A key to insured and economic losses tied to still developing tropical system named Hermine may be measuring and anticipating the destruction of protective coastal dunes following the consistent drumbeat of storm surge along the U.S East Coast.
With forecasters anticipating Hermine stalling off the U.S. Mid Atlantic throughout the Labor Day holiday weekend, insurers and reinsurers will need to closely watch models with a particular focus on “dune overwash” and “coastal inundation” factors that could translate into significant property loss.
In the case of Hermine, a coastal change forecast model issued by the United States Geological Service (USGS) on Friday predicts dune erosion along much of the Atlantic Coast from Virginia to New York while “dune overwash may occur in a few places.”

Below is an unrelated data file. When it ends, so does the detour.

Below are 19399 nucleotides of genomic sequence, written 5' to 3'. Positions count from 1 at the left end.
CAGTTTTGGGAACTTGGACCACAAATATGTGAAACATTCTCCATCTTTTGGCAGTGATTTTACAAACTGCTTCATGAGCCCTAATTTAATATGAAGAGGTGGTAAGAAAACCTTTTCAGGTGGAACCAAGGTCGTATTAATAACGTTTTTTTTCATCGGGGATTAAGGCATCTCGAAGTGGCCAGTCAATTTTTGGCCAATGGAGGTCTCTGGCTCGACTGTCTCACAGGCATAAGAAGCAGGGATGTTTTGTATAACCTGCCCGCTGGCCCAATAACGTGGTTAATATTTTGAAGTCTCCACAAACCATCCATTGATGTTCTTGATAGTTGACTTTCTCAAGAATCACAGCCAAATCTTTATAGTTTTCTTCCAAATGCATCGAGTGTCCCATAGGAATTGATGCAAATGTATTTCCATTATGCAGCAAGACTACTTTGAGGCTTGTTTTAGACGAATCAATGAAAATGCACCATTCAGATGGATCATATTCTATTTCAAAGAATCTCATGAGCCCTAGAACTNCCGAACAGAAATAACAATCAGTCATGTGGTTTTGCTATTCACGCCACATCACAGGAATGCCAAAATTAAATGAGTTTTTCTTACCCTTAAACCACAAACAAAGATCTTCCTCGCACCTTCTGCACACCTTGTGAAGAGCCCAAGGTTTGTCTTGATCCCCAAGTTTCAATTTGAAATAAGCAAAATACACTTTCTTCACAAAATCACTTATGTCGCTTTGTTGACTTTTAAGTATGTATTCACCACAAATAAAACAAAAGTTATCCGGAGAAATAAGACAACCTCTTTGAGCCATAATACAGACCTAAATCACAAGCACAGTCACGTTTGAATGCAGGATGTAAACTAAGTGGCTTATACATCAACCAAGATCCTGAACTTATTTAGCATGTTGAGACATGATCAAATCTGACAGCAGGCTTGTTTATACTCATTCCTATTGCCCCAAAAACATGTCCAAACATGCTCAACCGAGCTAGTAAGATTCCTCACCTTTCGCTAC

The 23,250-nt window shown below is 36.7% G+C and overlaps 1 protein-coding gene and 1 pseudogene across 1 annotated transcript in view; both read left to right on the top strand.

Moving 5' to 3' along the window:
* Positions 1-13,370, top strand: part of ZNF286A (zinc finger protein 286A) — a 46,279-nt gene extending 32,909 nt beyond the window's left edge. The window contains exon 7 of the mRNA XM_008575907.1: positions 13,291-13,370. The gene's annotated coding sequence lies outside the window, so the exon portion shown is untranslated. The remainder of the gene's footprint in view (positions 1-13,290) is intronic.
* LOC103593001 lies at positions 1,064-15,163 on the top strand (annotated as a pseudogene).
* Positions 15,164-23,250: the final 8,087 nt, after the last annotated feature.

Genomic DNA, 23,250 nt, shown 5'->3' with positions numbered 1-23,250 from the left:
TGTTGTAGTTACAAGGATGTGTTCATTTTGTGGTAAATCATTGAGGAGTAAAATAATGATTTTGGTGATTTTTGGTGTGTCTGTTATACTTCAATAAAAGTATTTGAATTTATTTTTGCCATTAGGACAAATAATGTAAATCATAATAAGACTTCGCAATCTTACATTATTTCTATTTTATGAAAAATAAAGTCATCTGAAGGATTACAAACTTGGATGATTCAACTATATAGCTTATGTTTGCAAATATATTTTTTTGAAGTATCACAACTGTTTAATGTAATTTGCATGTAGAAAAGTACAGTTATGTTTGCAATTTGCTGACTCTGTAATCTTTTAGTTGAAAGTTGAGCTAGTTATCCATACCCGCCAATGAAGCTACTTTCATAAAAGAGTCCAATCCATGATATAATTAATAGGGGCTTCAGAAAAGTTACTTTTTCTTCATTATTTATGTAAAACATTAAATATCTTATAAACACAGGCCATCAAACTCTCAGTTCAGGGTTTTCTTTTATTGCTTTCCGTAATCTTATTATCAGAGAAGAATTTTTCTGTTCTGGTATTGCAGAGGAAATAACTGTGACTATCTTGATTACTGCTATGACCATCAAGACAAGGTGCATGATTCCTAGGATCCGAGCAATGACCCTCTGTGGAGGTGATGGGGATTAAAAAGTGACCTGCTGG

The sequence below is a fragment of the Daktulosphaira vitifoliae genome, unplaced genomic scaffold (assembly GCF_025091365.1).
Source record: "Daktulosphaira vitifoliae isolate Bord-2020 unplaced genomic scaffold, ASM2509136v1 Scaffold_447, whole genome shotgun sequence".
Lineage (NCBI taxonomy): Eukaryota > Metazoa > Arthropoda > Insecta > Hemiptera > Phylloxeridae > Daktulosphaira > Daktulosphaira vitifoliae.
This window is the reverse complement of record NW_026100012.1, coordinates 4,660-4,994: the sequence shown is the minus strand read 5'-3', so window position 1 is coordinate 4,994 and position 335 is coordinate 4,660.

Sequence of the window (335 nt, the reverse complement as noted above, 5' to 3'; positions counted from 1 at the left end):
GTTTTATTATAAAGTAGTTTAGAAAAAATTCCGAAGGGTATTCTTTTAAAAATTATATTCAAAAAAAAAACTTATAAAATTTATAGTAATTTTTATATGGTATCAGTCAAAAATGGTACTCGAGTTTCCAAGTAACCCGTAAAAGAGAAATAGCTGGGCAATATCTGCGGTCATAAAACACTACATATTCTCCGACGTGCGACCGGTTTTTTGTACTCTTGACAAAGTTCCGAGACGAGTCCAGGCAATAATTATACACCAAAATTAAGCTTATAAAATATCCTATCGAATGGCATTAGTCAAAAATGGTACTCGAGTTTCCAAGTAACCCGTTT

The NOAA’s National Hurricane Center is already warning of “life-threatening inundation” on the Virginia Coast and the possibility of inundation from North Carolina to Connecticut as the storm moves up the U.S. East Coast.
The sequential combination of dune overwash and coastal inundation often result in broader storm surge losses.
The National Oceanic and Atmospheric Administration (NOAA) describes dune overwash as occurring when storm surge elevations increase and waves wash over the tops of dunes allowing seawater to pass into low lying coastal properties.
Separately, the NOAA defines coastal inundation as “flooding of normally dry, low-lying coastal land, primarily caused by severe weather events along the coasts, estuaries, and adjoining rivers.”
A report by Corelogic in June, more than 6.8 million homes on the Atlantic and Gulf coasts are at potential risk of damage from hurricane storm surge inundation with a total reconstruction cost value of more than $1.5 trillion.
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